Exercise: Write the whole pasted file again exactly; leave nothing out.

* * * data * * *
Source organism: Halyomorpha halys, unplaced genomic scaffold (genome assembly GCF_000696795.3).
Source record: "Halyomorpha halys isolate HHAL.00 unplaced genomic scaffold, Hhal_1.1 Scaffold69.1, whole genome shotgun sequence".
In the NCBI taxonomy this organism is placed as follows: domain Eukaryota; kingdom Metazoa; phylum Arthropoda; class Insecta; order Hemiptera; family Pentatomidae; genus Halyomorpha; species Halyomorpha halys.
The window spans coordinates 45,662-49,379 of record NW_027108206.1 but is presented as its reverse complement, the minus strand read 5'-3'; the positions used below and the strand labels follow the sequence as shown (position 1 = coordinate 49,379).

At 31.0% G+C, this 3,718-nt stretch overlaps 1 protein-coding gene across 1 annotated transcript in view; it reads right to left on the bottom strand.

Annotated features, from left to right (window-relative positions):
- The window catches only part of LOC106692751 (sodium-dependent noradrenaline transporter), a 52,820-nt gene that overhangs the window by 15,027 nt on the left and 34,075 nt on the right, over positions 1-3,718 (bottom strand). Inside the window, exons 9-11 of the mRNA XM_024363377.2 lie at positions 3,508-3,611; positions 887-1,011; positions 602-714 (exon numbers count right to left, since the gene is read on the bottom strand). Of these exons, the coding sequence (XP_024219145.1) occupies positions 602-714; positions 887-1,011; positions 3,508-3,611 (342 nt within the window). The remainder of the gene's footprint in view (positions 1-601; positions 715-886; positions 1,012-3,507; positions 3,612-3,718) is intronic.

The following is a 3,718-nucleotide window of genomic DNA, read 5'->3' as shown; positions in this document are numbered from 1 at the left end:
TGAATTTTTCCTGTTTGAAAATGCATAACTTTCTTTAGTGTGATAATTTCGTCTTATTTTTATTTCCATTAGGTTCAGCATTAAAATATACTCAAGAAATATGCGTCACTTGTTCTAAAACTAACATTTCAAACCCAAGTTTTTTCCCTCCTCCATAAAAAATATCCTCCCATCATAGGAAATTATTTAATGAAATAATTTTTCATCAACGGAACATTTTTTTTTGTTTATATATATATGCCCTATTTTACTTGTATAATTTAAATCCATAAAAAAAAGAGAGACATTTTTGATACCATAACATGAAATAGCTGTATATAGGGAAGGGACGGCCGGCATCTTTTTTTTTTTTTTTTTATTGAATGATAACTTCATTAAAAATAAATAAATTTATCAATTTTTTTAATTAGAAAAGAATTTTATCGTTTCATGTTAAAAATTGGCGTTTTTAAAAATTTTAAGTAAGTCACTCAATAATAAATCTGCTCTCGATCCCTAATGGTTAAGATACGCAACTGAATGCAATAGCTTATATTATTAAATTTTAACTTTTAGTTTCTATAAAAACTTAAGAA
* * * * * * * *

Source organism: Halyomorpha halys, unplaced genomic scaffold (genome assembly GCF_000696795.3).
Source record: "Halyomorpha halys isolate HHAL.00 unplaced genomic scaffold, Hhal_1.1 Scaffold69.1, whole genome shotgun sequence".
In the NCBI taxonomy this organism is placed as follows: domain Eukaryota; kingdom Metazoa; phylum Arthropoda; class Insecta; order Hemiptera; family Pentatomidae; genus Halyomorpha; species Halyomorpha halys.
The window spans coordinates 45,662-49,379 of record NW_027108206.1 but is presented as its reverse complement, the minus strand read 5'-3'; the positions used below and the strand labels follow the sequence as shown (position 1 = coordinate 49,379).

At 31.0% G+C, this 3,718-nt stretch overlaps 1 protein-coding gene across 1 annotated transcript in view; it reads right to left on the bottom strand.

Annotated features, from left to right (window-relative positions):
- The window catches only part of LOC106692751 (sodium-dependent noradrenaline transporter), a 52,820-nt gene that overhangs the window by 15,027 nt on the left and 34,075 nt on the right, over positions 1-3,718 (bottom strand). Inside the window, exons 9-11 of the mRNA XM_024363377.2 lie at positions 3,508-3,611; positions 887-1,011; positions 602-714 (exon numbers count right to left, since the gene is read on the bottom strand). Of these exons, the coding sequence (XP_024219145.1) occupies positions 602-714; positions 887-1,011; positions 3,508-3,611 (342 nt within the window). The remainder of the gene's footprint in view (positions 1-601; positions 715-886; positions 1,012-3,507; positions 3,612-3,718) is intronic.

The following is a 3,718-nucleotide window of genomic DNA, read 5'->3' as shown; positions in this document are numbered from 1 at the left end:
TGAATTTTTCCTGTTTGAAAATGCATAACTTTCTTTAGTGTGATAATTTCGTCTTATTTTTATTTCCATTAGGTTCAGCATTAAAATATACTCAAGAAATATGCGTCACTTGTTCTAAAACTAACATTTCAAACCCAAGTTTTTTCCCTCCTCCATAAAAAATATCCTCCCATCATAGGAAATTATTTAATGAAATAATTTTTCATCAACGGAACATTTTTTTTTGTTTATATATATATGCCCTATTTTACTTGTATAATTTAAATCCATAAAAAAAAGAGAGACATTTTTGATACCATAACATGAAATAGCTGTATATAGGGAAGGGACGGCCGGCATCTTTTTTTTTTTTTTTTTATTGAATGATAACTTCATTAAAAATAAATAAATTTATCAATTTTTTTAATTAGAAAAGAATTTTATCGTTTCATGTTAAAAATTGGCGTTTTTAAAAATTTTAAGTAAGTCACTCAATAATAAATCTGCTCTCGATCCCTAATGGTTAAGATACGCAACTGAATGCAATAGCTTATATTATTAAATTTTAACTTTTAGTTTCTATAAAAACTTAAGAA